When you are without friends around, though, it’s a good time to check out the game’s music-based stages. There’s only one in each world, which is a bit disappointing, since each is simply a blast. Having more than one runner and one Murfy can mess with your ability to get the timing just right, but both the tapping and the platforming experiences are pure joy. Not all of the song selections are quite as recognizable as the first world’s “Black Betty”-based “Castle Rock,” but they fit with the aesthetic of each area.


Who needs a story?

Narrative? Nah. Rayman Legends technically has you rescuing Teensies and chasing down the one responsible, but it couldn’t be less relevant. The game knows this and has fun with it, having the villain tricked and finished off in the same way over and over again.

Legends‘ delay was painful for many, but it allowed the team to add in 40 “Back to Origins” levels, reworked from the first game. With the new engine, Murfy’s help and the remixed level design, they don’t feel like an afterthought, and let’s be clear: 40 levels is a lot of content. It’s basically a second game. Included in these are some of the first game’s specialties, like the fun shooter stages.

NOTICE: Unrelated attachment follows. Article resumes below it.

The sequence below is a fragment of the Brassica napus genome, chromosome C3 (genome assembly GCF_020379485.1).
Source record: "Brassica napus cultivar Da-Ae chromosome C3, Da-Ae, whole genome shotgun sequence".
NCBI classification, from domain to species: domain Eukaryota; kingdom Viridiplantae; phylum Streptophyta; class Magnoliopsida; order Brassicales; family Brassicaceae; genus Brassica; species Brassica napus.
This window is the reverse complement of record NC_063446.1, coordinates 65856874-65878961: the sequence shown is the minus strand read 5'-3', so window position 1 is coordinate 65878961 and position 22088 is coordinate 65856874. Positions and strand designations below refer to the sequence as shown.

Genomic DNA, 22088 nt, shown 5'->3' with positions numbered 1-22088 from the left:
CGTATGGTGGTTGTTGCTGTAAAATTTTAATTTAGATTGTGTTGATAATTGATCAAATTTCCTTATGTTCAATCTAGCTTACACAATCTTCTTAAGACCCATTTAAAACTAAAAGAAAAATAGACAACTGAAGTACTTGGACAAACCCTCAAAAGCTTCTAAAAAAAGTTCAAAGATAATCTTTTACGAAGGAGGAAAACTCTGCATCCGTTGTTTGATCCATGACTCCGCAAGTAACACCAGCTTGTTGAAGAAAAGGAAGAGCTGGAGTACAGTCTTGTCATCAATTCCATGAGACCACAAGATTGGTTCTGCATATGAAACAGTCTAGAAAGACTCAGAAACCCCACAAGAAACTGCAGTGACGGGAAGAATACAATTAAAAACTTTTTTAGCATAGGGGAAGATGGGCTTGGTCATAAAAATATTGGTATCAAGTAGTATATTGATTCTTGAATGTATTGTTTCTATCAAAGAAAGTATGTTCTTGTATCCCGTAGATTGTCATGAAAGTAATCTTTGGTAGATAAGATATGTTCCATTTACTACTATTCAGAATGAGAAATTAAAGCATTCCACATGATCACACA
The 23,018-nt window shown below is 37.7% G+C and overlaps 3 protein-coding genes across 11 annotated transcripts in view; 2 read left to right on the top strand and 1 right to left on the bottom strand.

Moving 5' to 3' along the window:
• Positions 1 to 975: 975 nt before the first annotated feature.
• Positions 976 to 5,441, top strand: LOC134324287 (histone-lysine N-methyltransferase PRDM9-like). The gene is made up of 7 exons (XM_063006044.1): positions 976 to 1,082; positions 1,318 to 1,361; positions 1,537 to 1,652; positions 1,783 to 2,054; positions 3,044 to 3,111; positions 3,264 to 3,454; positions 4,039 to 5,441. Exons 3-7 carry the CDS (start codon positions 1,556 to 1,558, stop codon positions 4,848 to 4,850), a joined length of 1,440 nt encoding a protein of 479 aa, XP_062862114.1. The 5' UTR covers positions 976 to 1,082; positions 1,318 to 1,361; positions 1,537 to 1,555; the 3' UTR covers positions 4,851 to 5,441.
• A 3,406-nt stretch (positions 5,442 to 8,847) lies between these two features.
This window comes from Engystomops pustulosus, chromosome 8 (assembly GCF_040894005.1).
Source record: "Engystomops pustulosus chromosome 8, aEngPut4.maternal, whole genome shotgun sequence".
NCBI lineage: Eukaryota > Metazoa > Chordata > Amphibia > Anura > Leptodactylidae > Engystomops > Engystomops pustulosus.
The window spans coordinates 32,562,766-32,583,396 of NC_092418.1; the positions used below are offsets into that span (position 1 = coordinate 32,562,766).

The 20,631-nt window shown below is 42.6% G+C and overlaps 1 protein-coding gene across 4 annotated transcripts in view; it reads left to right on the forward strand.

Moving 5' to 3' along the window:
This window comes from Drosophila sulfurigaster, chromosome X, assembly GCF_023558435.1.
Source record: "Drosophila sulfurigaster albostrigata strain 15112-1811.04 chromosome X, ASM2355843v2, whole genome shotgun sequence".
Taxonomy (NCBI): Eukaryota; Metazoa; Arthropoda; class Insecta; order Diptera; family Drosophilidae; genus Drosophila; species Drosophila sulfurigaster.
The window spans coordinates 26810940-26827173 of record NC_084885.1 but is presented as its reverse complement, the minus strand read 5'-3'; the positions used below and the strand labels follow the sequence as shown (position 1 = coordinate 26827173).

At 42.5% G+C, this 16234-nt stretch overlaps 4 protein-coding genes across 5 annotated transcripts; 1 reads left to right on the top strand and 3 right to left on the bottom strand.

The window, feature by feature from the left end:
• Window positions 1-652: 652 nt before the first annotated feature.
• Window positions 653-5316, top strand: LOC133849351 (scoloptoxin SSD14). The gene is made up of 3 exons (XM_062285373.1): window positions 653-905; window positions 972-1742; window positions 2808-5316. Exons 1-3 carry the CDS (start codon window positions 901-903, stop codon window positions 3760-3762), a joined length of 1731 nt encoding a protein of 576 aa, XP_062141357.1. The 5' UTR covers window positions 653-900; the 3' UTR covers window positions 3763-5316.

You unlock these levels through a “Lucky Ticket” system. On each level, campaign or otherwise, you get a Lucky Ticket if you reach at least 75% of the Lums you’d need for a gold trophy. You then scratch them off (which is a bit silly) for various rewards, like extra Lums toward unlocking characters, extra Teensies toward unlocking levels and even Creatures, which let you farm Lums every day and are generally pointless. The reworked Origins stages are clearly the real prize, and it’s satisfying to get a new one.


Rayman Legends is a treasure for those who love platforming, and the one to pick up if you only jump back in to the genre occasionally. It boasts a wealth of content to explore, and it’s designed to make you play every last bit and love every minute of it.

Pros: Lush visuals, varied level design, wealth of content
Cons: Occasional Murfy frustration, creatures are pointless

Score: 5/5

Questions? Check out our review guide.